Saturday, March 26, 2005
After visiting the Pierre Herme shop, I was going to take the bus back home in the dreary, rainy weather. I can't tell you how many times I've waited for my bus at that bus stop.. Saint Sulpice... looking at the Church and yet never going inside. I finally took the opportunity on Thursday.
Saint Sulpice is a beautiful, large church in the middle of Paris. Saint Sulpice was completed in 1733, after 134 years of start and stop construction. There is a meridian line, on the left side of the church, called the Astronomical Gneomen. Apparently, it was commissioned in order to determine the exact date of Easter, and the winter and summer equinoxes.
Saint Sulpice has received a lot of attention recently because of its prominence in the DaVinci Code thriller. As a result, there is a note near the meridian line:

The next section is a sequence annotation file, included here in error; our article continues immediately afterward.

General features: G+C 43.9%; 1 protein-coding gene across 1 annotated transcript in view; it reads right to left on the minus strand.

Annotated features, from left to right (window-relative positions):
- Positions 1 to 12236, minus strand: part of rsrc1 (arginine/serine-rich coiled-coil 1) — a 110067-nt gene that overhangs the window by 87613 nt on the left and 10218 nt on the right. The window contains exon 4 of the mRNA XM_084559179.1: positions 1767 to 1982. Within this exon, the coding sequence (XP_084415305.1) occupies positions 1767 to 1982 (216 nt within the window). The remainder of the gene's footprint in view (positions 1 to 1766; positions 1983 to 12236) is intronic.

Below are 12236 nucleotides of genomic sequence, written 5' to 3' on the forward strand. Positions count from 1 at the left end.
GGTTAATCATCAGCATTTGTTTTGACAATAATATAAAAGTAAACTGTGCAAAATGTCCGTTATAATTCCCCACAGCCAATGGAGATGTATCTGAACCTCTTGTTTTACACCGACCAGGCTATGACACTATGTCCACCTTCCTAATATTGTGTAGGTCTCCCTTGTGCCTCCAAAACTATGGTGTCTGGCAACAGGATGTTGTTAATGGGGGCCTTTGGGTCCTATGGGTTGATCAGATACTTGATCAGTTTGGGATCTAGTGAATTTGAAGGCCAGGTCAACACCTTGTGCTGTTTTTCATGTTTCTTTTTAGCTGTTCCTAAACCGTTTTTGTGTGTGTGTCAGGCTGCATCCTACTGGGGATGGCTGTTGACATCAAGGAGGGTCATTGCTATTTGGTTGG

Contrary to fanciful allegations in a recent best selling novel, this is not a vestige of a pagan temple. No such temple ever existed in this place. It was never called a "rose-line." It does not coincide with the meridian traced through the middle of the Paris Observatory which serves as a reference for maps where longitudes are measured in degrees East or West of Paris. No mystical notion can be derived from this.
Aside from the mysterious meridian line, Saint Sulpice is worth a visit. Many of the frescoes in this church were painted by Delacroix, including the depiction of Saint-Michel slaying the dragon. The Church is also known for its organ, the largest in Europe, and both the music and the choir have been praised by French writers for generations. Concerts are held here for the general public.
-- said Auntie M in Paris
# posted by Anonymous : 5:20 PM
# posted by Auntie M in Paris : 7:46 PM
# posted by Yoggy Adams : 12:48 PM
Thank you for providing the text that the church added to the line.
However, it is very interesting that they tell what it is not, but as it seems there is no hint as to what it actually is or what its purpose was. (or is)
# posted by Anonymous : 12:10 PM